the growing bond between flatmates of differing sexuality
Cue Shane, a straight young Irish lad who chances upon a flat-share with Vincent, a charismatic and openly gay fashion student who he knew back in his high school days. Yet that's about all they have in common. For unlike Vincent who is pursuing his goal in life, Shane has forsaken his natural gift of drawing, for life as a Civil Servant and a bored one at that too.
Initially envious of Vincent's joie du vie for life, let alone his close circle of friends, a bond nevertheless develops between the two, only to see it put to the test when Vincent's best friend turns out to be Gemma, star of the local fast food takeaway and a girl to whom Shane has taken a shy liking to. Realising his newfound friend could do
with a boost in the sexual confidence stakes, it isn't long before Vincent does a QUEER EYE FOR THE STRAIGHT GUY take on him and before you know it, Shane is attracting a lot of attention.
Unfortunately for him, this includes the eye of the local drug dealer, who sees in Shane the perfect mule by which to aid his drug ferrying ways. Anxious for some easy money by which to finance his art school aspirations, it isn't long before Shane is game for a bit of trafficking, along the way sampling the product in a downward spiral of addiction, one that not only risks destroying his relationship with Vincent, but with the girl of his dreams.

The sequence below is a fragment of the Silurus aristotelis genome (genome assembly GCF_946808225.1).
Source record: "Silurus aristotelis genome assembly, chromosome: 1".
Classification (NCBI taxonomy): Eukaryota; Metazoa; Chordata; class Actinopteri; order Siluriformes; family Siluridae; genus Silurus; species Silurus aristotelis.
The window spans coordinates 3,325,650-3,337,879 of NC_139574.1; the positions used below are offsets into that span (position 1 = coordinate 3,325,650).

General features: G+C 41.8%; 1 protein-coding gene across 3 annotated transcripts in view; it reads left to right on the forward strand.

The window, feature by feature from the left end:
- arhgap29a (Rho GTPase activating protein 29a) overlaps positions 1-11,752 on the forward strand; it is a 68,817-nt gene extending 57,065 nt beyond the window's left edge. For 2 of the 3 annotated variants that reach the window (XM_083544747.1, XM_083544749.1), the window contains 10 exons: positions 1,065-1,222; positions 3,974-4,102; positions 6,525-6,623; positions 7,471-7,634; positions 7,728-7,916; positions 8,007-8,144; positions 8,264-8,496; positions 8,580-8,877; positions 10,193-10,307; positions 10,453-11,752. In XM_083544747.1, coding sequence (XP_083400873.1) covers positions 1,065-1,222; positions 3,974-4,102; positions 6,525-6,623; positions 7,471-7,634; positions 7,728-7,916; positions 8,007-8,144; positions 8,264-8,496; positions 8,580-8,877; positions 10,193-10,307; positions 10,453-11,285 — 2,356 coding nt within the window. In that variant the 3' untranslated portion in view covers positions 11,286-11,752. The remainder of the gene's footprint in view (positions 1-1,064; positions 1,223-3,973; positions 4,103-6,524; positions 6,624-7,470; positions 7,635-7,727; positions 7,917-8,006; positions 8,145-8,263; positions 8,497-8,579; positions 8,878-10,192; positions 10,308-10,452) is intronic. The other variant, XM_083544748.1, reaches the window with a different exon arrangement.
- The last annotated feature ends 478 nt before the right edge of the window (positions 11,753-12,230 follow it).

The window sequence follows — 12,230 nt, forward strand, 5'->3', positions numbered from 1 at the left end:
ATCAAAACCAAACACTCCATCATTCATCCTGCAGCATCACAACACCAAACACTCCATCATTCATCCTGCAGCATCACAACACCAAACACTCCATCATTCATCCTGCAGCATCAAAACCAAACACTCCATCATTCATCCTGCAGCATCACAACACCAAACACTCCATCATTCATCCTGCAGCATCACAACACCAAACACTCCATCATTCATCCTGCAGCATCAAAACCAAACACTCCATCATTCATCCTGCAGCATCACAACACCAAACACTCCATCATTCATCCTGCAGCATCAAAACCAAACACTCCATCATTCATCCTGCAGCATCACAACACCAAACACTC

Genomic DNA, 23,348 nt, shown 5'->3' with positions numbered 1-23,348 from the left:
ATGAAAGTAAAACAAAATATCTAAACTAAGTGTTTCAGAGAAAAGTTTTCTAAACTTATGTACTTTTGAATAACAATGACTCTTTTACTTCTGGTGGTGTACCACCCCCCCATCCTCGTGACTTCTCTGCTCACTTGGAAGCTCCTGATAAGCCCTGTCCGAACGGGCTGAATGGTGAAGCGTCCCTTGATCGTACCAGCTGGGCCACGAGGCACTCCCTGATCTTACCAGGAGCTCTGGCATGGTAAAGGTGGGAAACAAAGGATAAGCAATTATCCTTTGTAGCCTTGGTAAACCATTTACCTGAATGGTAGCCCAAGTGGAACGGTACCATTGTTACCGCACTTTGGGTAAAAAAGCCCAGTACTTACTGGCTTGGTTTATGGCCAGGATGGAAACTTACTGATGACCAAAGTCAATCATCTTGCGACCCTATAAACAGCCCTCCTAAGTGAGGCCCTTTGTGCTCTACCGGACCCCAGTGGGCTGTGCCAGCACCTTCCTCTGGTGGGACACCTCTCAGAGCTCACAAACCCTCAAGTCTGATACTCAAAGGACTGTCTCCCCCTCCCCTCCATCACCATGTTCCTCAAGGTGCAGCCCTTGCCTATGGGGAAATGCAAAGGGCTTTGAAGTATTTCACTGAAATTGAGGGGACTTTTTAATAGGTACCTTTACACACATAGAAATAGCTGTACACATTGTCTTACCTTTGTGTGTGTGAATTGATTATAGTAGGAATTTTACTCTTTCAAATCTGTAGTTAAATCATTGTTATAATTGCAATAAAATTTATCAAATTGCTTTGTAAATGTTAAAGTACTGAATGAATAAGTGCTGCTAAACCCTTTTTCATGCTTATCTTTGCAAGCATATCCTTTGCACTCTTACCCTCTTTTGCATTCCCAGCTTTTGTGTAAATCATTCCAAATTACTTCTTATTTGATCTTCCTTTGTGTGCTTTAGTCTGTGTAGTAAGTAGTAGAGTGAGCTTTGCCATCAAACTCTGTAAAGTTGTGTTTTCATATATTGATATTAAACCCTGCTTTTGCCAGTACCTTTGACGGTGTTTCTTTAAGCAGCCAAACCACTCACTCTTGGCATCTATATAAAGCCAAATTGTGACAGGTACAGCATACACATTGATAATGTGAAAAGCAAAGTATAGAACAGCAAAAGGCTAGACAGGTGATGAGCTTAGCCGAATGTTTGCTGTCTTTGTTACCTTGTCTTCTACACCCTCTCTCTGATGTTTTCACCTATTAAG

Charting the close friendship between two young men of differing sexuality, this engaging tale of life and love from writer and director David Gleeson is countered by the complexities of a drug related subplot, one that hijacks the light tone of the narrative and in the process turns it into a far more dark and threatening nature. Frankly, we don't want this. What we want to see is more of the growing bond between the two boys and of their time spent together discussing their hopes and dreams.
For whilst Amy Shiels as Gemma is as ever a joy to behold, it is Michael Legge as Shane and Allen Leech as Vincent who create the vibrant on-screen camaraderie of the piece. Only here Gleeson seemingly cannot let things stand, further complicating matters by way of having his male leads sample the sexuality contrary to their nature. But then, this is a work that goes out of its way to show how true friendship transcends sexual preference and moreover how a sexually confident gay man had such a profound influence for the better on a lost straight soul. A pure Irish delight.
screened as part of the 19th London Lesbian & Gay Film Festival 2005